Mad Cow Theater

American tend to despise foreigners in a relatively equal manner, but we forget there is a pecking order amongst those despised. Tonight we meet two people born in Mexico and now living in Los Angeles. Lucia (Jennifer Coe) published a novel and now she’s in the writing room for a high profile hit TV series. Meanwhile Abel (Alejandro Guevarez) cleans the building on the grave yard shift. They meet as he swaps out waste bin liners and she tries to write one or two lines of TV dialog. She’s afraid of selling out, and desperately wants to do just that. Abel keeps a low profile and hides his own big secret , it might cost him this minimum wage job. As they reveal their personalities, Lucia realizes Abel’s story could get her name on screen. Abel gives conditional permission, not realizing she’s willing to sell out a friend to get ahead. Sounds like the American dream all around: honesty equals poverty, and duplicity equals success.

It’s a rather bleak world on this stage; the furniture is clunky but functional and the carpet came straight from an office I occupied for many years. Set designer Cliff Price got the patterns right, but the smell is missing. Two words Cliff: “More Mold.” The connection between Lucia and Abel is tenuous: both are Mexican, both are in fear for their jobs, and both don’t really need each other, it’s just a beer or two of convenience. You know it can never work romantically: he’s got baggage and she’s got potential and those two only work as couples on TV.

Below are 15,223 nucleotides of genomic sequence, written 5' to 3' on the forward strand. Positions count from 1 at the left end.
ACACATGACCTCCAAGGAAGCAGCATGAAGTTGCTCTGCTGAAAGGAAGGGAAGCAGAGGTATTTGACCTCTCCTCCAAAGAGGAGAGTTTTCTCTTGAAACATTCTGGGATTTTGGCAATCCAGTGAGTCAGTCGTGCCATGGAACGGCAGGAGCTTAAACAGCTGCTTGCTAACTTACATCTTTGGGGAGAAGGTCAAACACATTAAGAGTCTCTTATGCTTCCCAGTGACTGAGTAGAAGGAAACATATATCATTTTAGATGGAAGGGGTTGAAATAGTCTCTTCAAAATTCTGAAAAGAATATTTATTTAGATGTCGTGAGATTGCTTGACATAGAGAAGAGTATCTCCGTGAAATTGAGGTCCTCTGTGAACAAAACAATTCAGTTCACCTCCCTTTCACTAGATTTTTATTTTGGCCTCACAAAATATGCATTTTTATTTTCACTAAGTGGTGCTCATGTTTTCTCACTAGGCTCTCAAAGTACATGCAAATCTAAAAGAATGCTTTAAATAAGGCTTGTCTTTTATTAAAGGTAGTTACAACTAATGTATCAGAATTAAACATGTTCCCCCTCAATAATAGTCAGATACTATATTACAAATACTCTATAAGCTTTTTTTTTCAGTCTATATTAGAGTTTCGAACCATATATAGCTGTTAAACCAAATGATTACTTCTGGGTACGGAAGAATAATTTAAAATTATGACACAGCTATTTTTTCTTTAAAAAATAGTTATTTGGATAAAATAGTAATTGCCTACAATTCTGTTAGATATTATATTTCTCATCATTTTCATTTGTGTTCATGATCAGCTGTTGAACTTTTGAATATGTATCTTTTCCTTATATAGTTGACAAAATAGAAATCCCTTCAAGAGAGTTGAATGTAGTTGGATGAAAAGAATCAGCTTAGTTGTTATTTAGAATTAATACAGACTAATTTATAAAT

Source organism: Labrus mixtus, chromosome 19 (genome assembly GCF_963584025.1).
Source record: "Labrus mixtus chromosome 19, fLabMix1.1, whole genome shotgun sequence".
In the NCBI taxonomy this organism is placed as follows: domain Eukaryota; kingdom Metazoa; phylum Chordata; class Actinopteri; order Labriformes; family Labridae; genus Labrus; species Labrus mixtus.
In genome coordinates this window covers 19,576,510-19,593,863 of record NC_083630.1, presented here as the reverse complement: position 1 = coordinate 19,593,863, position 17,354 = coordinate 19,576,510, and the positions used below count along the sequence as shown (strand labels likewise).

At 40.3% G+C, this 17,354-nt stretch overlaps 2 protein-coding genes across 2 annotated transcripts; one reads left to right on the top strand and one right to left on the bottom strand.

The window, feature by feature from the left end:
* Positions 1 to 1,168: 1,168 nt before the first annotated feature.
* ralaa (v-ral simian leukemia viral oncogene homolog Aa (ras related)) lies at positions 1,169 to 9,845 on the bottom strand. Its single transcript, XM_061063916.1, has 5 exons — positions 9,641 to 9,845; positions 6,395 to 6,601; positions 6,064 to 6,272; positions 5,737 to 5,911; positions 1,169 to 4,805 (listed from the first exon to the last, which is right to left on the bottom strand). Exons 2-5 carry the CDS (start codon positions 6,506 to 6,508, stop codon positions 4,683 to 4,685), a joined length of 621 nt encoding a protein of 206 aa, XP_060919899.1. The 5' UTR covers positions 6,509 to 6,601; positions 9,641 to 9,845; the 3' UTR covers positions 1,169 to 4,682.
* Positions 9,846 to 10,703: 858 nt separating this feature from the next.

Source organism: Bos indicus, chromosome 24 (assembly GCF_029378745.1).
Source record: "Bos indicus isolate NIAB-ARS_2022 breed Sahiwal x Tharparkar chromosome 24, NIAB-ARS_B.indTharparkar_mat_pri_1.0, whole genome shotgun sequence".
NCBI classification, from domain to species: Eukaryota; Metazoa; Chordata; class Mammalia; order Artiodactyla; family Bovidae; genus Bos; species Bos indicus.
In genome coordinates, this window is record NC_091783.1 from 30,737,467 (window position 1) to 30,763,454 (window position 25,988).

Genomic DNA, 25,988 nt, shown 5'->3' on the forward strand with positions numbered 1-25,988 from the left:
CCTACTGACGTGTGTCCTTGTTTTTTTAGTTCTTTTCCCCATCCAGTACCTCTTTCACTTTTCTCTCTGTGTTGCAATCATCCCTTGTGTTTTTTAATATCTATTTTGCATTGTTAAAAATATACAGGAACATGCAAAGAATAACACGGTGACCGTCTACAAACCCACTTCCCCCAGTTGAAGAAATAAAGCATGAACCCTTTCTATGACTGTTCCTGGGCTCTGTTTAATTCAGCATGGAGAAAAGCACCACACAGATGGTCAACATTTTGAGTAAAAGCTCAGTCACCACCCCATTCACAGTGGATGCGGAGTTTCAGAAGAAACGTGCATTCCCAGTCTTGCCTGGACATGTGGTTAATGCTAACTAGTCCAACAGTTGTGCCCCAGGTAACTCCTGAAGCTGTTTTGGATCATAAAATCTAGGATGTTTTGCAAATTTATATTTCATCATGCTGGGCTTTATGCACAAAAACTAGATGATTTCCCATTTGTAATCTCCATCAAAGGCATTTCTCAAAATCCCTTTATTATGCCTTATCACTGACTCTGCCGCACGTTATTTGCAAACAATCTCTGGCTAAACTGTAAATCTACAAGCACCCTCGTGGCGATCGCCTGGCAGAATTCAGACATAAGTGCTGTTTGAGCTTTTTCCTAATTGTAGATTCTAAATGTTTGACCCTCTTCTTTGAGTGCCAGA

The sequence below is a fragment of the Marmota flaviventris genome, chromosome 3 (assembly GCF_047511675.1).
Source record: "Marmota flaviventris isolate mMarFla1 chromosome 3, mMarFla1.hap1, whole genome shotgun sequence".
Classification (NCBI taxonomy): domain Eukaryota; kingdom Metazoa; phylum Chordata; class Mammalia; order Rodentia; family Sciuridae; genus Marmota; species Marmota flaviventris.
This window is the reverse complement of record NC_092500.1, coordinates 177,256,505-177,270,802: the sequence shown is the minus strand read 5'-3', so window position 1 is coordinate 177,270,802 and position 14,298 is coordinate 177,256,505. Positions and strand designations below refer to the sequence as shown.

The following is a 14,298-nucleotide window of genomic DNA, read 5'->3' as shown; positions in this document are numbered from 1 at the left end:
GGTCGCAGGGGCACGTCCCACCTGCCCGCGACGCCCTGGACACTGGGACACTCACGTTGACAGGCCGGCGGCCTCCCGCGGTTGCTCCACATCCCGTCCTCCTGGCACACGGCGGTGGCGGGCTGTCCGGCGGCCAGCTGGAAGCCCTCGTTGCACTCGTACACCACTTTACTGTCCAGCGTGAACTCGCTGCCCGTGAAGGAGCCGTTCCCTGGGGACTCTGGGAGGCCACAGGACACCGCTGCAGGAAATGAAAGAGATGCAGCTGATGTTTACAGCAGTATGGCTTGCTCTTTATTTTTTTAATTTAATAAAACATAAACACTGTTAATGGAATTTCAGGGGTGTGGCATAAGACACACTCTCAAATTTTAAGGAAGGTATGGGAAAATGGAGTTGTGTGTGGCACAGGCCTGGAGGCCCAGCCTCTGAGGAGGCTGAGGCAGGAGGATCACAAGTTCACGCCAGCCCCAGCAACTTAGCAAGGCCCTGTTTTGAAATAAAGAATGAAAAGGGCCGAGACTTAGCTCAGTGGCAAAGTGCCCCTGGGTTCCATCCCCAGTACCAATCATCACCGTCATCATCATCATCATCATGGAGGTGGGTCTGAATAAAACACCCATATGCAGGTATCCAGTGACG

The show drifts into casual Spanish now and again but you should figure it out quick enough if you have at least the basic restaurant Spanish we all use to get out tacos. Both players give off the right mix of fear and hopelessness and stereotypes break just often enough to point out the economic disconnects between these two immigrants. It’s a small, tight show on a minimum set with orange puffs of crepe hanging from the ceiling. They are not explained; perhaps clouds, perhaps dreams or thought balloons, and perhaps just piñatas of desperation. They are never explained but gave us the best post show arguments in months as we descended the stained stairs back into our own individual melting pots. Monday morning we return to our own aspirations, secrets and cheap carpet and think back on this mismatched and deconstructed failed romance.


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